For many golfers bunkers are their worst nightmare, when they go in one they panic, and are often happy just to be able to get out at the first attempt.
Yet if you gave a Tour Pro a choice of being in a bunker or playing over one from a very tight lie, they would choose to be in the sand all day long!
So what goes wrong? Actually only two things – not coming out at all, or sending the ball much too far over the green into more trouble, or worse still into another dreaded bunker.
Take a look at the picture below, you will see that I am set up ready for action. My stance is slightly open with the ball being played from a spot just left of centre, and my weight is favouring my left side on a 60-40 basis.
With the club face slightly open, my plan is to try and hit the sand roughly two inches before the ball. Make sure that you hover your club over the point you wish to hit, so many players have the club nestling right up close to the ball, they then tend to strike the ball too cleanly, and fire it straight into the face of the bunker.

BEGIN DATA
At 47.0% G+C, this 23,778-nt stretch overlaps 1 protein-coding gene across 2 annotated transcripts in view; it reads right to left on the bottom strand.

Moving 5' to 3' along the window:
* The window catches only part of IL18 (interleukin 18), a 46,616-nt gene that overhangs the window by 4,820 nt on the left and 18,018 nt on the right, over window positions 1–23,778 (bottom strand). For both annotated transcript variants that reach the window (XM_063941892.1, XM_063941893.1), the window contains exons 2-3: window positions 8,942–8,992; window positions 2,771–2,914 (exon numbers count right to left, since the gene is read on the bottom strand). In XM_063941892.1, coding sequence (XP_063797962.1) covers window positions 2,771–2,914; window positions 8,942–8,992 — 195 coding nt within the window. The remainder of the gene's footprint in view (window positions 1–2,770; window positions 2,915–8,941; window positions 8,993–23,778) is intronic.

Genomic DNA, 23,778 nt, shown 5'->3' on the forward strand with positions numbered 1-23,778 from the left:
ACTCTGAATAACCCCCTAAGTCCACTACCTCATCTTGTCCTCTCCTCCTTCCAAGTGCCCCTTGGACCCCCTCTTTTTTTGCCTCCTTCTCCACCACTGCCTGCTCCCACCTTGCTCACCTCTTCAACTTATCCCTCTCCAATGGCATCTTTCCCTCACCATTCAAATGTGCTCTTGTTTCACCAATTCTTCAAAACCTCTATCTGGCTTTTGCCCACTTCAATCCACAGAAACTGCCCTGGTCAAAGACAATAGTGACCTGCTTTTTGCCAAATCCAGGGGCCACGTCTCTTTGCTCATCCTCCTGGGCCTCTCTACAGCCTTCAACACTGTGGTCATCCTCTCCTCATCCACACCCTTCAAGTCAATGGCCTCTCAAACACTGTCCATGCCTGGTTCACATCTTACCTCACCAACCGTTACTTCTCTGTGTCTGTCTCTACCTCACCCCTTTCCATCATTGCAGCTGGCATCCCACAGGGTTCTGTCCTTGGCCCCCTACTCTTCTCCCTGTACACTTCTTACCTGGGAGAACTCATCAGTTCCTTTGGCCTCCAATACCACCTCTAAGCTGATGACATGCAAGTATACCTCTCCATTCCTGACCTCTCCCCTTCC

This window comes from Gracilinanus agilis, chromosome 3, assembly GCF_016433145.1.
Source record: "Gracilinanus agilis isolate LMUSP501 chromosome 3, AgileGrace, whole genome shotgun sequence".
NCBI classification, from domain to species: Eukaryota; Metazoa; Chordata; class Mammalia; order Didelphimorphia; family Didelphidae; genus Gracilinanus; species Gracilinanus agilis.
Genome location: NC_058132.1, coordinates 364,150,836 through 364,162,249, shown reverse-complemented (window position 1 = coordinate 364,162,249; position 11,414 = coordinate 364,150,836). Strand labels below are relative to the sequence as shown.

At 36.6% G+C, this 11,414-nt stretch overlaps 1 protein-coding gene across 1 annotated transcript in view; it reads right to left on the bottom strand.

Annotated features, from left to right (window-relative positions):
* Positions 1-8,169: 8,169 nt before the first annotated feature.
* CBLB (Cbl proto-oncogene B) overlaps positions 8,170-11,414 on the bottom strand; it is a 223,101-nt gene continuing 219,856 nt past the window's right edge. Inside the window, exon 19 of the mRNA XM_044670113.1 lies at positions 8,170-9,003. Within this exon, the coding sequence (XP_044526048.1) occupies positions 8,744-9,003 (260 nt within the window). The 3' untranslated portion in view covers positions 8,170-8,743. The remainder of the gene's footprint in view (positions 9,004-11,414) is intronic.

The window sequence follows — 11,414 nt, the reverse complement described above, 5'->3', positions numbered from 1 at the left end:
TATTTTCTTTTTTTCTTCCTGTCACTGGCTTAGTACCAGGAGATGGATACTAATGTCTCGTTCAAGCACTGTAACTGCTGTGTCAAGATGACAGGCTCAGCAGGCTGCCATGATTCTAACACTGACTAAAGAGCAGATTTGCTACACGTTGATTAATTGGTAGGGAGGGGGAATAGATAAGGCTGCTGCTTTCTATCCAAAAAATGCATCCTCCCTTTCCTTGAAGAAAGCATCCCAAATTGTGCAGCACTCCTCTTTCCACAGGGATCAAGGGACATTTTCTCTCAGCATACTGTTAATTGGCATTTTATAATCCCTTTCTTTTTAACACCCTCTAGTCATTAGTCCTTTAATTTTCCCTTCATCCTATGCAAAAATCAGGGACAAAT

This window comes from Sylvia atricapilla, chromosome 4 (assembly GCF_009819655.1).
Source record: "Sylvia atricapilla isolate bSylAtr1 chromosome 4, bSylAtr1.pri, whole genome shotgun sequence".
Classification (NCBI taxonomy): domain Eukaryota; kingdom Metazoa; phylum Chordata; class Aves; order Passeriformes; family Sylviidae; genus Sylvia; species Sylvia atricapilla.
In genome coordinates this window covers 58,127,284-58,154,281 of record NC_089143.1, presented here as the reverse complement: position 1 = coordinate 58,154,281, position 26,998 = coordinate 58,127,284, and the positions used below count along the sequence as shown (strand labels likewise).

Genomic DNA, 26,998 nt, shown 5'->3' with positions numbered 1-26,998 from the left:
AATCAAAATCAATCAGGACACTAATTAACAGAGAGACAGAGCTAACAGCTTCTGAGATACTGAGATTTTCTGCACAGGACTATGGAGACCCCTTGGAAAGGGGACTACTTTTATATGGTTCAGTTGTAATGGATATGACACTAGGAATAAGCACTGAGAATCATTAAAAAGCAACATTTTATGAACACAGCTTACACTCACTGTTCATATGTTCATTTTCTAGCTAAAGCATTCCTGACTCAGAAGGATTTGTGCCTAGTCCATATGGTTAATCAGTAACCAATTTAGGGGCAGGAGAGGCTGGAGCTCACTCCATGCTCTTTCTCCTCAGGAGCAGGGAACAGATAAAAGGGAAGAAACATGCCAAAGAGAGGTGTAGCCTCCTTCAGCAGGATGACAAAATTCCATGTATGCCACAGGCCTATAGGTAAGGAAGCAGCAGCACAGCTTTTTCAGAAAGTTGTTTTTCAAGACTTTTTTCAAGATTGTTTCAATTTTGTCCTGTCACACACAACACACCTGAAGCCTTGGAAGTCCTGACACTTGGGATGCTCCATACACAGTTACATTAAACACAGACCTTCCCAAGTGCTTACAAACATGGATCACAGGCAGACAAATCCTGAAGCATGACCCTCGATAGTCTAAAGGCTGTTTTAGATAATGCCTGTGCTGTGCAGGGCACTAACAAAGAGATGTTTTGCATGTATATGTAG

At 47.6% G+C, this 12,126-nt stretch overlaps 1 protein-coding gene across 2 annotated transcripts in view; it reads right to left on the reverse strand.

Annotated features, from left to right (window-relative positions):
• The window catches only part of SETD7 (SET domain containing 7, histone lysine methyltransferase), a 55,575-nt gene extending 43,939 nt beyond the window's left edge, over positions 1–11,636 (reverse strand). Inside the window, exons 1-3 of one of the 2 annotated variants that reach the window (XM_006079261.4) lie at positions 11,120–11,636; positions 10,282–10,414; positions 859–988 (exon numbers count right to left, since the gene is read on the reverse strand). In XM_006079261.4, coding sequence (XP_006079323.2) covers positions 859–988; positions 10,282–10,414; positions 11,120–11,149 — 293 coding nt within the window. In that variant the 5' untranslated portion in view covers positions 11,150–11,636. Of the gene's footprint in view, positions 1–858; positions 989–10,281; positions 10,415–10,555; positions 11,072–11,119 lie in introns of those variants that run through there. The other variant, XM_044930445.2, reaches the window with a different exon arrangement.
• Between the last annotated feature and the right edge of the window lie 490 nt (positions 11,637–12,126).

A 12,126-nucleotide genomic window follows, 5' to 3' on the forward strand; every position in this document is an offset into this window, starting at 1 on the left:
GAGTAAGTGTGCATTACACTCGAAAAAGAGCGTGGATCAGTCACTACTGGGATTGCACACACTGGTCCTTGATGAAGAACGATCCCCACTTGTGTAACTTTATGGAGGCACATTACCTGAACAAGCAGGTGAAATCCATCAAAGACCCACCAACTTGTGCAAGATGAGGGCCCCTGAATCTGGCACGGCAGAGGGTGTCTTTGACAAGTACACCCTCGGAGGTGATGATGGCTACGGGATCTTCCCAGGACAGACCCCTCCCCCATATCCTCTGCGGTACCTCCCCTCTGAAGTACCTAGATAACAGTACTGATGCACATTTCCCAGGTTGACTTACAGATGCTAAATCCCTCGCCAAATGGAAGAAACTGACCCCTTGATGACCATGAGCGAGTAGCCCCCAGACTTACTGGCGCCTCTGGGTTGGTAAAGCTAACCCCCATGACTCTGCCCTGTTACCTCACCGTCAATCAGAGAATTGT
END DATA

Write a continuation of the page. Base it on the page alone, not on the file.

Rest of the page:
Now have a look at the picture above, this time I am approaching the moment of truth on a nice shallow angle of attack to remove a small cut of sand below the ball.
Most poor bunker players are much too steep at this point, allowing the club to dig down under the ball, much too deeply into the sand.
When this happens the club is severely restricted, and usually runs out of steam, causing the ball to remain firmly in the sand. Probably the biggest fault in bunker play is a lack of followthrough with poor players quitting as soon as the club strikes the sand.
Try to think in terms of splashing some sand out from under the ball onto the green and remember the old saying, where the sand goes the ball goes. If you are half hearted, you will probably be in the bunker for a while. Good luck as always.
Next week: Using the bounce.